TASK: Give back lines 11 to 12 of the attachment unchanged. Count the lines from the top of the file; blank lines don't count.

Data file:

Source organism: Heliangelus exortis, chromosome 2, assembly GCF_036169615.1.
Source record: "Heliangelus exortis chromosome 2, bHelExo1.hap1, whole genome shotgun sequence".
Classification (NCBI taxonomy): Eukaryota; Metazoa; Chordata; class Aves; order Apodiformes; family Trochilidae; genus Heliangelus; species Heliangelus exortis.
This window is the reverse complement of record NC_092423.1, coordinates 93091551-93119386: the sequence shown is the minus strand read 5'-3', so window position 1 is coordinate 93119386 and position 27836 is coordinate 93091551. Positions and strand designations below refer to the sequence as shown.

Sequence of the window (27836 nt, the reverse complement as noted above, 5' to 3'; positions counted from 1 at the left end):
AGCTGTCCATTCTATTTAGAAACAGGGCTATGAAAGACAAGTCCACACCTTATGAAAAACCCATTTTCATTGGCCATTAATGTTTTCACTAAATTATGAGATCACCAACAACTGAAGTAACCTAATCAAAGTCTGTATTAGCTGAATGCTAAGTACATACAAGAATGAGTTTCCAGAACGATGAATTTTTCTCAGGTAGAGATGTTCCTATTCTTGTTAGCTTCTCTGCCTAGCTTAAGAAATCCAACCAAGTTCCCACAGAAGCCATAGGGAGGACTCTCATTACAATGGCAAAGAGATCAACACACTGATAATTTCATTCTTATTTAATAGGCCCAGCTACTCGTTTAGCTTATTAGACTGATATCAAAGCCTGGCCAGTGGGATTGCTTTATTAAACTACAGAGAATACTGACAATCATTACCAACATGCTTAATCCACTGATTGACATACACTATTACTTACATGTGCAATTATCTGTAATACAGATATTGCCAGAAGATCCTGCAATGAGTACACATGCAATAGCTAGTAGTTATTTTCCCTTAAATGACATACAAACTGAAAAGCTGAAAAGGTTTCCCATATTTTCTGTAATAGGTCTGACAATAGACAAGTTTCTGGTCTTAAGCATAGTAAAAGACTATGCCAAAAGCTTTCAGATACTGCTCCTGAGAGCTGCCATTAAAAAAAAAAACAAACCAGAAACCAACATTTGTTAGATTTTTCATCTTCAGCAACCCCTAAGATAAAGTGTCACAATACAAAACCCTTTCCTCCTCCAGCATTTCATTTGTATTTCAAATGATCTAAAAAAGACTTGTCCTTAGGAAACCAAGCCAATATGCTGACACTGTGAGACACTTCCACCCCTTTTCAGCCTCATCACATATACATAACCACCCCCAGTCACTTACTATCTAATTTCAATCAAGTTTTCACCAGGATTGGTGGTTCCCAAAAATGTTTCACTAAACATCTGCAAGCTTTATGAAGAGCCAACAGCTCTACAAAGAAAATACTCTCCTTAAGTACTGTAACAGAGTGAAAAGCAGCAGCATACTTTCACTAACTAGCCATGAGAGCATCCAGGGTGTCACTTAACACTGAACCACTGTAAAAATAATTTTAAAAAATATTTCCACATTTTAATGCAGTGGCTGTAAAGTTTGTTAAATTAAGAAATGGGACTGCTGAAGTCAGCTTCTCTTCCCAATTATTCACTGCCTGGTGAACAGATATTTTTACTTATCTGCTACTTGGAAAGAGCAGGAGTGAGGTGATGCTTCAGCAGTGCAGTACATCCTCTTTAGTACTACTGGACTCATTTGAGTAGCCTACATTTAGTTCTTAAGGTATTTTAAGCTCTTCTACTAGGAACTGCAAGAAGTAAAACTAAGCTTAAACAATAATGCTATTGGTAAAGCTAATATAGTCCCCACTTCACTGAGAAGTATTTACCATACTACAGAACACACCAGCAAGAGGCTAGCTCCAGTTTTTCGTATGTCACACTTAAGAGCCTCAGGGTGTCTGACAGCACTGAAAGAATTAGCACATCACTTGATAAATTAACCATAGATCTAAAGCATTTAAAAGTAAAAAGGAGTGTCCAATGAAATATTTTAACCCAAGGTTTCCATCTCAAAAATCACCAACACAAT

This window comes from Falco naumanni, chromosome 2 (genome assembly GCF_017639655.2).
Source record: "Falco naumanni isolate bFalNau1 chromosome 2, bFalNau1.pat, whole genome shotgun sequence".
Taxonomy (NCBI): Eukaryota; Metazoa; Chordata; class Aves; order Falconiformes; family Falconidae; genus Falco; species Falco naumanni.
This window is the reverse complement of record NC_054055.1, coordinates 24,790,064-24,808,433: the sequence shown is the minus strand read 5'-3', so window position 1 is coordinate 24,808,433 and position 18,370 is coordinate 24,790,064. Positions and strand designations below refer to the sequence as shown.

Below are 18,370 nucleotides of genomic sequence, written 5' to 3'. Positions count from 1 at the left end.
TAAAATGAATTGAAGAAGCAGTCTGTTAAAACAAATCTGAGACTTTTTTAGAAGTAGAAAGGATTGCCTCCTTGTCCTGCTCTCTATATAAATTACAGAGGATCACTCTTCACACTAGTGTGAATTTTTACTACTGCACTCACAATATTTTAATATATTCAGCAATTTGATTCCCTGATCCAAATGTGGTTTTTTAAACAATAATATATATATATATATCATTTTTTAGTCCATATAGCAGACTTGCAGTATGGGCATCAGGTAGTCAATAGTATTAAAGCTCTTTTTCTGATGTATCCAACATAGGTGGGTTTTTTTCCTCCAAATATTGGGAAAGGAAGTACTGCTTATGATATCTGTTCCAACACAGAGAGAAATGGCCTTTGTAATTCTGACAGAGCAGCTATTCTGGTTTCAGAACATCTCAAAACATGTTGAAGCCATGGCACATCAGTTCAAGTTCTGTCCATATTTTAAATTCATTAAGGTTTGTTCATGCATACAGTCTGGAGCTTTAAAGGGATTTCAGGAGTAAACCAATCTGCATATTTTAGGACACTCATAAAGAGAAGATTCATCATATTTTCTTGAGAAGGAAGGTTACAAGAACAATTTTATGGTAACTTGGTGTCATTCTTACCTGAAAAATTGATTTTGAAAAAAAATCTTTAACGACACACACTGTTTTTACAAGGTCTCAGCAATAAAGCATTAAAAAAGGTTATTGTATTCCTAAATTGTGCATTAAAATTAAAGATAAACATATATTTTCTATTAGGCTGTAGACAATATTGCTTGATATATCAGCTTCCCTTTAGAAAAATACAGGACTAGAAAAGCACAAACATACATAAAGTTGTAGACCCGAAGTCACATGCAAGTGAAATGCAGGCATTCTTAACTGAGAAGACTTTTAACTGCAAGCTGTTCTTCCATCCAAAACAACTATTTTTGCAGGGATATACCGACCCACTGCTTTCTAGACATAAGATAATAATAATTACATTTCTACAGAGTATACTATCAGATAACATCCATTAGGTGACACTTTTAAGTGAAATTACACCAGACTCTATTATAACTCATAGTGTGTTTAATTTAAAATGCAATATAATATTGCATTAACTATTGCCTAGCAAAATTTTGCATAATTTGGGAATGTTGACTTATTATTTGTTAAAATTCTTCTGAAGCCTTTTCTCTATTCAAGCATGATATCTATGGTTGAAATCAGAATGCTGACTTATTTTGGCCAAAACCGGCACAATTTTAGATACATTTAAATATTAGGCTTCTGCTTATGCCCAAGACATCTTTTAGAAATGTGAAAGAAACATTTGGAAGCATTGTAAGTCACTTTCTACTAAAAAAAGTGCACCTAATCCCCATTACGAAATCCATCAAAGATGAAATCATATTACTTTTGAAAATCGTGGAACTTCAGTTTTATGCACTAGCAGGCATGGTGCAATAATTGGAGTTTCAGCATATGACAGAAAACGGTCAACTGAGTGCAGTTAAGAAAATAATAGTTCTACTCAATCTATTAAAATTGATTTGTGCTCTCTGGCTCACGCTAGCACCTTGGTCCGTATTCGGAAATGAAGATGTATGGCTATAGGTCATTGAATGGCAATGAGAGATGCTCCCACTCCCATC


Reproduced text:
Below are 18,370 nucleotides of genomic sequence, written 5' to 3'. Positions count from 1 at the left end.
TAAAATGAATTGAAGAAGCAGTCTGTTAAAACAAATCTGAGACTTTTTTAGAAGTAGAAAGGATTGCCTCCTTGTCCTGCTCTCTATATAAATTACAGAGGATCACTCTTCACACTAGTGTGAATTTTTACTACTGCACTCACAATATTTTAATATATTCAGCAATTTGATTCCCTGATCCAAATGTGGTTTTTTAAACAATAATATATATATATATATCATTTTTTAGTCCATATAGCAGACTTGCAGTATGGGCATCAGGTAGTCAATAGTATTAAAGCTCTTTTTCTGATGTATCCAACATAGGTGGGTTTTTTTCCTCCAAATATTGGGAAAGGAAGTACTGCTTATGATATCTGTTCCAACACAGAGAGAAATGGCCTTTGTAATTCTGACAGAGCAGCTATTCTGGTTTCAGAACATCTCAAAACATGTTGAAGCCATGGCACATCAGTTCAAGTTCTGTCCATATTTTAAATTCATTAAGGTTTGTTCATGCATACAGTCTGGAGCTTTAAAGGGATTTCAGGAGTAAACCAATCTGCATATTTTAGGACACTCATAAAGAGAAGATTCATCATATTTTCTTGAGAAGGAAGGTTACAAGAACAATTTTATGGTAACTTGGTGTCATTCTTACCTGAAAAATTGATTTTGAAAAAAAATCTTTAACGACACACACTGTTTTTACAAGGTCTCAGCAATAAAGCATTAAAAAAGGTTATTGTATTCCTAAATTGTGCATTAAAATTAAAGATAAACATATATTTTCTATTAGGCTGTAGACAATATTGCTTGATATATCAGCTTCCCTTTAGAAAAATACAGGACTAGAAAAGCACAAACATACATAAAGTTGTAGACCCGAAGTCACATGCAAGTGAAATGCAGGCATTCTTAACTGAGAAGACTTTTAACTGCAAGCTGTTCTTCCATCCAAAACAACTATTTTTGCAGGGATATACCGACCCACTGCTTTCTAGACATAAGATAATAATAATTACATTTCTACAGAGTATACTATCAGATAACATCCATTAGGTGACACTTTTAAGTGAAATTACACCAGACTCTATTATAACTCATAGTGTGTTTAATTTAAAATGCAATATAATATTGCATTAACTATTGCCTAGCAAAATTTTGCATAATTTGGGAATGTTGACTTATTATTTGTTAAAATTCTTCTGAAGCCTTTTCTCTATTCAAGCATGATATCTATGGTTGAAATCAGAATGCTGACTTATTTTGGCCAAAACCGGCACAATTTTAGATACATTTAAATATTAGGCTTCTGCTTATGCCCAAGACATCTTTTAGAAATGTGAAAGAAACATTTGGAAGCATTGTAAGTCACTTTCTACTAAAAAAAGTGCACCTAATCCCCATTACGAAATCCATCAAAGATGAAATCATATTACTTTTGAAAATCGTGGAACTTCAGTTTTATGCACTAGCAGGCATGGTGCAATAATTGGAGTTTCAGCATATGACAGAAAACGGTCAACTGAGTGCAGTTAAGAAAATAATAGTTCTACTCAATCTATTAAAATTGATTTGTGCTCTCTGGCTCACGCTAGCACCTTGGTCCGTATTCGGAAATGAAGATGTATGGCTATAGGTCATTGAATGGCAATGAGAGATGCTCCCACTCCCATC